(Business in Cameroon) - The tax imposed by the Cameroonian government on log exports increased from 17.5% in 2017 to 60% in 2023. This means that over 6 years, the rate has been raised by 343%.
Authorities said the move is intended to discourage the export of unprocessed wood and stimulate the local sector. It also matches the Cemac countries' goal of ending log shipments. Initially planned to take effect on January 1, 2022, this decision was postponed to January 1, 2023, and is now indefinitely delayed.
As part of its local processing-friendly approach, Cameroon has introduced a new rule in its 2022 finance act exempting all customs duties and taxes on imported appliances, equipment, materials, and tools intended for the development of local wood "advanced processing" activity. At the same time, an ad valorem excise duty has been introduced on all imports of wooden products and furniture. This is also to discourage the importation of finished wood products and instead encourage the purchase of locally manufactured furniture and other office furnishings, according to Cameroonian officials. The Head of State, Paul Biya, therefore instructed the government to "prioritize locally made furniture in public procurement."
Furthermore, although these measures are welcomed by industrial sawmill and woodworking business owners in Cameroon, they have stirred frustration among active forest operators in the country. In a letter sent to the Prime Minister on December 23, 2022, the Cameroon Timber Sector Group (GFBC), which represents 70% of the country's wood exports, called the measures a " fiscal stranglehold," and threatened to go on strike.
“Your Excellency, Mr. Prime Minister, if nothing is done to preserve our industry, we are heading straight for a deluge that will jeopardize the colossal investments of our companies. Unfortunately, starting from January 2, 2023, we will be forced to go on strike, which will initially manifest as the suspension of customs declarations and will continue with placing employees on technical leave in companies. We are currently financially strangled," reads the GFBC's letter.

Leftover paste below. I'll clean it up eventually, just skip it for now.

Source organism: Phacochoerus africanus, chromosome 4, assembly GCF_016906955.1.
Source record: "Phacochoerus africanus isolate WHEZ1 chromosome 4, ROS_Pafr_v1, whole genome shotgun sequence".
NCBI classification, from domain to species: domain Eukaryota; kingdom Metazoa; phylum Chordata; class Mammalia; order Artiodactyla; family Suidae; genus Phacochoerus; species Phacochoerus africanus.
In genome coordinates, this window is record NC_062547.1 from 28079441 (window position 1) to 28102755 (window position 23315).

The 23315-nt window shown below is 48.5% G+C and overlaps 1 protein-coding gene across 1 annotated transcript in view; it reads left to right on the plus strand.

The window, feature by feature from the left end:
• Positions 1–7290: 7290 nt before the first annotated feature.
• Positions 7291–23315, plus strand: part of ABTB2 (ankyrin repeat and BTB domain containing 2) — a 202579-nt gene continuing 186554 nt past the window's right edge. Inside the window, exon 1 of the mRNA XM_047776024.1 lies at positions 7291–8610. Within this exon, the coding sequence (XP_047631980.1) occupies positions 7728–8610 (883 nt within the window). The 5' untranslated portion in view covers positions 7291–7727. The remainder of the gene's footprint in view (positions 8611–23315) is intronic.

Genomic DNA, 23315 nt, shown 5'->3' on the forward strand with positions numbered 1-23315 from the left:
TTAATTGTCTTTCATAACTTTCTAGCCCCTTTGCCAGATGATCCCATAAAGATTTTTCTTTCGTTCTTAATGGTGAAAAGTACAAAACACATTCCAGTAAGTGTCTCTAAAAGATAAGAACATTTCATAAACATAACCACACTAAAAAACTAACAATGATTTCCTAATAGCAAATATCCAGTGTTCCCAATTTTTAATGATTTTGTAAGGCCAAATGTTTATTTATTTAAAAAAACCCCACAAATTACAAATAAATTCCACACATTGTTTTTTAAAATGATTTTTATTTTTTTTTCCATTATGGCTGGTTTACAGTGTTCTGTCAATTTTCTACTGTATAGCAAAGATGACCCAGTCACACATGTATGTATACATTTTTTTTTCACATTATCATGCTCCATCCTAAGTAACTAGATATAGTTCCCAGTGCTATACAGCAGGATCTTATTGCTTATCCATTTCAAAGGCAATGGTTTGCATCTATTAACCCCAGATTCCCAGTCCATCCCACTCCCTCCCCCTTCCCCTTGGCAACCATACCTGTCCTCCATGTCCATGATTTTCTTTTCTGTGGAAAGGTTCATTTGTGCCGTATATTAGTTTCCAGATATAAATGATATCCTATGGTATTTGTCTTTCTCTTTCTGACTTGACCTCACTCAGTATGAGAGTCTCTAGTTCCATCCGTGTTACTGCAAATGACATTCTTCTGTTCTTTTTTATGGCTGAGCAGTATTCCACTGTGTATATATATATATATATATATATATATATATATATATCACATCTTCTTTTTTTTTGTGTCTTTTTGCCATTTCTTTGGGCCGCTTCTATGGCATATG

In response to this outcry from forest operators, the government turned a deaf ear, and the strike threat issued by the GFBC did not materialize either. This is because timber exports, both in logs (with a 60% exit tax) and processed (with a 15% exit tax), continued from January 2023. According to the report on the national accounts for the first quarter of 2023, published by the National Institute of Statistics (INS), the "forestry and logging" sector contributed CFA227 billion to Cameroon's GDP, accounting for 0.5% of the total. However, the INS reveals that this sector's performance was the worst since the fourth quarter of 2021. While timber exports were not suspended in Cameroon despite the threat from the forestry industry, some companies had to trim staff due to what they considered a "fiscal stranglehold."
"With the recent tax increases in the 2023 budget law, actions taken by the customs administration to review upward the taxable values used as the basis for taxation, and the government's silence since our notice of the suspension of customs operations, the top management, in solidarity with the Cameroon Timber Sector Group (GFBC), has decided, until further notice, to place all staff on technical unemployment, effective January 13, 2023," reads a memo signed on January 11, 2023, by Marc Sarraute, Administrative and Financial Director of Italian-owned Fabrique camerounaise de parquets (Fipcam). This company, which claimed 662 employees in 2015, has been operating in Cameroon since 2001 in the forestry and sawmill sector.